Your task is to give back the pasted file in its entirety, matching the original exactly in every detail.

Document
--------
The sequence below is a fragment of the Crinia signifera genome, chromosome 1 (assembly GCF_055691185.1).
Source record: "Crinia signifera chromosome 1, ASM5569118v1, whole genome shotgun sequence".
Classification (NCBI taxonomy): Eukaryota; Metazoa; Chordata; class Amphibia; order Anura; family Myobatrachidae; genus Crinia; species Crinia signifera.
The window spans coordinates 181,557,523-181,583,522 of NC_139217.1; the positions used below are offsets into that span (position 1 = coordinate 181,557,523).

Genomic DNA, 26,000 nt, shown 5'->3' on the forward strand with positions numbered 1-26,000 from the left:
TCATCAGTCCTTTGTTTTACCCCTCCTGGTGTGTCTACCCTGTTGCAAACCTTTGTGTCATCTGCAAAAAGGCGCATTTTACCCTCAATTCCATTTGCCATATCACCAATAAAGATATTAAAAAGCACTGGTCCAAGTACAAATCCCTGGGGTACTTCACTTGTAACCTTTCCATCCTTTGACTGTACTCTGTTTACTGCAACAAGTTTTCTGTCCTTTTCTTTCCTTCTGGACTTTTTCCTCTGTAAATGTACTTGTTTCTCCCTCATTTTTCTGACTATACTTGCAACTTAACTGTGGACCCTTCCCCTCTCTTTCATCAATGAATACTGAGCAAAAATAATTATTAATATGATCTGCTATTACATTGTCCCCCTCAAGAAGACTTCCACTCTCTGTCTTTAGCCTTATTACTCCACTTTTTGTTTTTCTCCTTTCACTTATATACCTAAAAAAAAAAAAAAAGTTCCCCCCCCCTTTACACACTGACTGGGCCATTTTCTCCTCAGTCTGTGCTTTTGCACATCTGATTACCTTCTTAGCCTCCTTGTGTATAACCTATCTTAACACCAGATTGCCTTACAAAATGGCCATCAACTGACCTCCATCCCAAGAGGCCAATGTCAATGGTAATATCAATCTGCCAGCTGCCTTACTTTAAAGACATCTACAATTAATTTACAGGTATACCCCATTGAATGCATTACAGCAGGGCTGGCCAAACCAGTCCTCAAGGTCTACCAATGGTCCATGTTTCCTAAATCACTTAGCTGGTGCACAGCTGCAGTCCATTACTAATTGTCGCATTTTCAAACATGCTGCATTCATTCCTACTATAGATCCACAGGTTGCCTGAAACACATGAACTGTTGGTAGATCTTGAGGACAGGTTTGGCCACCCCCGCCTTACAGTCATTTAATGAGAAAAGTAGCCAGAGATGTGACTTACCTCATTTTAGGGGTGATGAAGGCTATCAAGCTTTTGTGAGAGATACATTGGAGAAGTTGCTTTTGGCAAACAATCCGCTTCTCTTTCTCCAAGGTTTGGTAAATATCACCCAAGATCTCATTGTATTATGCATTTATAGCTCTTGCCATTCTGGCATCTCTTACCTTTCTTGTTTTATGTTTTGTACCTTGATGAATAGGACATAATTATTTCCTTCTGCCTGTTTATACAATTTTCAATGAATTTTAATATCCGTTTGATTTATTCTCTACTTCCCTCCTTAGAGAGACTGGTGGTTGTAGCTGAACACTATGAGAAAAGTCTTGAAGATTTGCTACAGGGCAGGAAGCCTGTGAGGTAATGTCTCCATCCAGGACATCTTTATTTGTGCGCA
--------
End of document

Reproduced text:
The sequence below is a fragment of the Crinia signifera genome, chromosome 1 (assembly GCF_055691185.1).
Source record: "Crinia signifera chromosome 1, ASM5569118v1, whole genome shotgun sequence".
Classification (NCBI taxonomy): Eukaryota; Metazoa; Chordata; class Amphibia; order Anura; family Myobatrachidae; genus Crinia; species Crinia signifera.
The window spans coordinates 181,557,523-181,583,522 of NC_139217.1; the positions used below are offsets into that span (position 1 = coordinate 181,557,523).

Genomic DNA, 26,000 nt, shown 5'->3' on the forward strand with positions numbered 1-26,000 from the left:
TCATCAGTCCTTTGTTTTACCCCTCCTGGTGTGTCTACCCTGTTGCAAACCTTTGTGTCATCTGCAAAAAGGCGCATTTTACCCTCAATTCCATTTGCCATATCACCAATAAAGATATTAAAAAGCACTGGTCCAAGTACAAATCCCTGGGGTACTTCACTTGTAACCTTTCCATCCTTTGACTGTACTCTGTTTACTGCAACAAGTTTTCTGTCCTTTTCTTTCCTTCTGGACTTTTTCCTCTGTAAATGTACTTGTTTCTCCCTCATTTTTCTGACTATACTTGCAACTTAACTGTGGACCCTTCCCCTCTCTTTCATCAATGAATACTGAGCAAAAATAATTATTAATATGATCTGCTATTACATTGTCCCCCTCAAGAAGACTTCCACTCTCTGTCTTTAGCCTTATTACTCCACTTTTTGTTTTTCTCCTTTCACTTATATACCTAAAAAAAAAAAAAAAGTTCCCCCCCCCTTTACACACTGACTGGGCCATTTTCTCCTCAGTCTGTGCTTTTGCACATCTGATTACCTTCTTAGCCTCCTTGTGTATAACCTATCTTAACACCAGATTGCCTTACAAAATGGCCATCAACTGACCTCCATCCCAAGAGGCCAATGTCAATGGTAATATCAATCTGCCAGCTGCCTTACTTTAAAGACATCTACAATTAATTTACAGGTATACCCCATTGAATGCATTACAGCAGGGCTGGCCAAACCAGTCCTCAAGGTCTACCAATGGTCCATGTTTCCTAAATCACTTAGCTGGTGCACAGCTGCAGTCCATTACTAATTGTCGCATTTTCAAACATGCTGCATTCATTCCTACTATAGATCCACAGGTTGCCTGAAACACATGAACTGTTGGTAGATCTTGAGGACAGGTTTGGCCACCCCCGCCTTACAGTCATTTAATGAGAAAAGTAGCCAGAGATGTGACTTACCTCATTTTAGGGGTGATGAAGGCTATCAAGCTTTTGTGAGAGATACATTGGAGAAGTTGCTTTTGGCAAACAATCCGCTTCTCTTTCTCCAAGGTTTGGTAAATATCACCCAAGATCTCATTGTATTATGCATTTATAGCTCTTGCCATTCTGGCATCTCTTACCTTTCTTGTTTTATGTTTTGTACCTTGATGAATAGGACATAATTATTTCCTTCTGCCTGTTTATACAATTTTCAATGAATTTTAATATCCGTTTGATTTATTCTCTACTTCCCTCCTTAGAGAGACTGGTGGTTGTAGCTGAACACTATGAGAAAAGTCTTGAAGATTTGCTACAGGGCAGGAAGCCTGTGAGGTAATGTCTCCATCCAGGACATCTTTATTTGTGCGCA